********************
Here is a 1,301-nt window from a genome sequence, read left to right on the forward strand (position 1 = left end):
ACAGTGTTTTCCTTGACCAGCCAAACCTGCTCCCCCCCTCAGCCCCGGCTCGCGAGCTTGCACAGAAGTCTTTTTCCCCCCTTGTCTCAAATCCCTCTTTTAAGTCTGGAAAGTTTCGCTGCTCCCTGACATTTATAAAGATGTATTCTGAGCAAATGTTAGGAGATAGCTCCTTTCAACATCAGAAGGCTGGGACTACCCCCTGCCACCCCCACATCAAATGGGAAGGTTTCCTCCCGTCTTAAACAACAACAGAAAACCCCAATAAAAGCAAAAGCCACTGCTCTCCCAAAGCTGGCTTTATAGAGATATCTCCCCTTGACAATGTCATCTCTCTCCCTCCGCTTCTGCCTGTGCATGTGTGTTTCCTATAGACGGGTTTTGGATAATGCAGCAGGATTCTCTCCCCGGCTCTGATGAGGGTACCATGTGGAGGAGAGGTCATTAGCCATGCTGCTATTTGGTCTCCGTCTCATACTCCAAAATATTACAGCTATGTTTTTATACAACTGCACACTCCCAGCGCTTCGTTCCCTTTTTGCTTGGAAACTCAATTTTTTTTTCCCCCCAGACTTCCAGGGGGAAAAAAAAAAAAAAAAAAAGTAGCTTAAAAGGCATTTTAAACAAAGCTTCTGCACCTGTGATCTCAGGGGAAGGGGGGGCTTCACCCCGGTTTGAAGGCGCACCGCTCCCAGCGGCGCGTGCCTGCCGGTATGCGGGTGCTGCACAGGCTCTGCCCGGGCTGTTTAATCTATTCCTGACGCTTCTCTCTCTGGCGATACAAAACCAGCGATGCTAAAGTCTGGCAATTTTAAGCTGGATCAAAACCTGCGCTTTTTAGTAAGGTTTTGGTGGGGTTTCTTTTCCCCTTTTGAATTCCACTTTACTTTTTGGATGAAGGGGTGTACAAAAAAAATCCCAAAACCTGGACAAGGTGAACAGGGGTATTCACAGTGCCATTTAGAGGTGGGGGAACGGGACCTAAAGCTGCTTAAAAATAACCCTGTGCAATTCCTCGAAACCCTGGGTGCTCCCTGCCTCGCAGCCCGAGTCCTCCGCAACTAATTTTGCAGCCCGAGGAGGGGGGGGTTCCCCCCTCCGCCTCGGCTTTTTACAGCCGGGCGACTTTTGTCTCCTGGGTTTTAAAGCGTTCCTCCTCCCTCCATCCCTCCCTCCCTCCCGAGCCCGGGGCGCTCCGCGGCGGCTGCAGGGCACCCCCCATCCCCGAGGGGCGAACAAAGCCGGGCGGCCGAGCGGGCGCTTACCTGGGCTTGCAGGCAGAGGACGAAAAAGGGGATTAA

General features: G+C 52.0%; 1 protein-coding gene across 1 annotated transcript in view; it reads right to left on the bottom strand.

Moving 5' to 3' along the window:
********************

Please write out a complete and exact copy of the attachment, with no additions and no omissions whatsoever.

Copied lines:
Here is a 1,301-nt window from a genome sequence, read left to right on the forward strand (position 1 = left end):
ACAGTGTTTTCCTTGACCAGCCAAACCTGCTCCCCCCCTCAGCCCCGGCTCGCGAGCTTGCACAGAAGTCTTTTTCCCCCCTTGTCTCAAATCCCTCTTTTAAGTCTGGAAAGTTTCGCTGCTCCCTGACATTTATAAAGATGTATTCTGAGCAAATGTTAGGAGATAGCTCCTTTCAACATCAGAAGGCTGGGACTACCCCCTGCCACCCCCACATCAAATGGGAAGGTTTCCTCCCGTCTTAAACAACAACAGAAAACCCCAATAAAAGCAAAAGCCACTGCTCTCCCAAAGCTGGCTTTATAGAGATATCTCCCCTTGACAATGTCATCTCTCTCCCTCCGCTTCTGCCTGTGCATGTGTGTTTCCTATAGACGGGTTTTGGATAATGCAGCAGGATTCTCTCCCCGGCTCTGATGAGGGTACCATGTGGAGGAGAGGTCATTAGCCATGCTGCTATTTGGTCTCCGTCTCATACTCCAAAATATTACAGCTATGTTTTTATACAACTGCACACTCCCAGCGCTTCGTTCCCTTTTTGCTTGGAAACTCAATTTTTTTTTCCCCCCAGACTTCCAGGGGGAAAAAAAAAAAAAAAAAAAGTAGCTTAAAAGGCATTTTAAACAAAGCTTCTGCACCTGTGATCTCAGGGGAAGGGGGGGCTTCACCCCGGTTTGAAGGCGCACCGCTCCCAGCGGCGCGTGCCTGCCGGTATGCGGGTGCTGCACAGGCTCTGCCCGGGCTGTTTAATCTATTCCTGACGCTTCTCTCTCTGGCGATACAAAACCAGCGATGCTAAAGTCTGGCAATTTTAAGCTGGATCAAAACCTGCGCTTTTTAGTAAGGTTTTGGTGGGGTTTCTTTTCCCCTTTTGAATTCCACTTTACTTTTTGGATGAAGGGGTGTACAAAAAAAATCCCAAAACCTGGACAAGGTGAACAGGGGTATTCACAGTGCCATTTAGAGGTGGGGGAACGGGACCTAAAGCTGCTTAAAAATAACCCTGTGCAATTCCTCGAAACCCTGGGTGCTCCCTGCCTCGCAGCCCGAGTCCTCCGCAACTAATTTTGCAGCCCGAGGAGGGGGGGGTTCCCCCCTCCGCCTCGGCTTTTTACAGCCGGGCGACTTTTGTCTCCTGGGTTTTAAAGCGTTCCTCCTCCCTCCATCCCTCCCTCCCTCCCGAGCCCGGGGCGCTCCGCGGCGGCTGCAGGGCACCCCCCATCCCCGAGGGGCGAACAAAGCCGGGCGGCCGAGCGGGCGCTTACCTGGGCTTGCAGGCAGAGGACGAAAAAGGGGATTAA

General features: G+C 52.0%; 1 protein-coding gene across 1 annotated transcript in view; it reads right to left on the bottom strand.

Moving 5' to 3' along the window: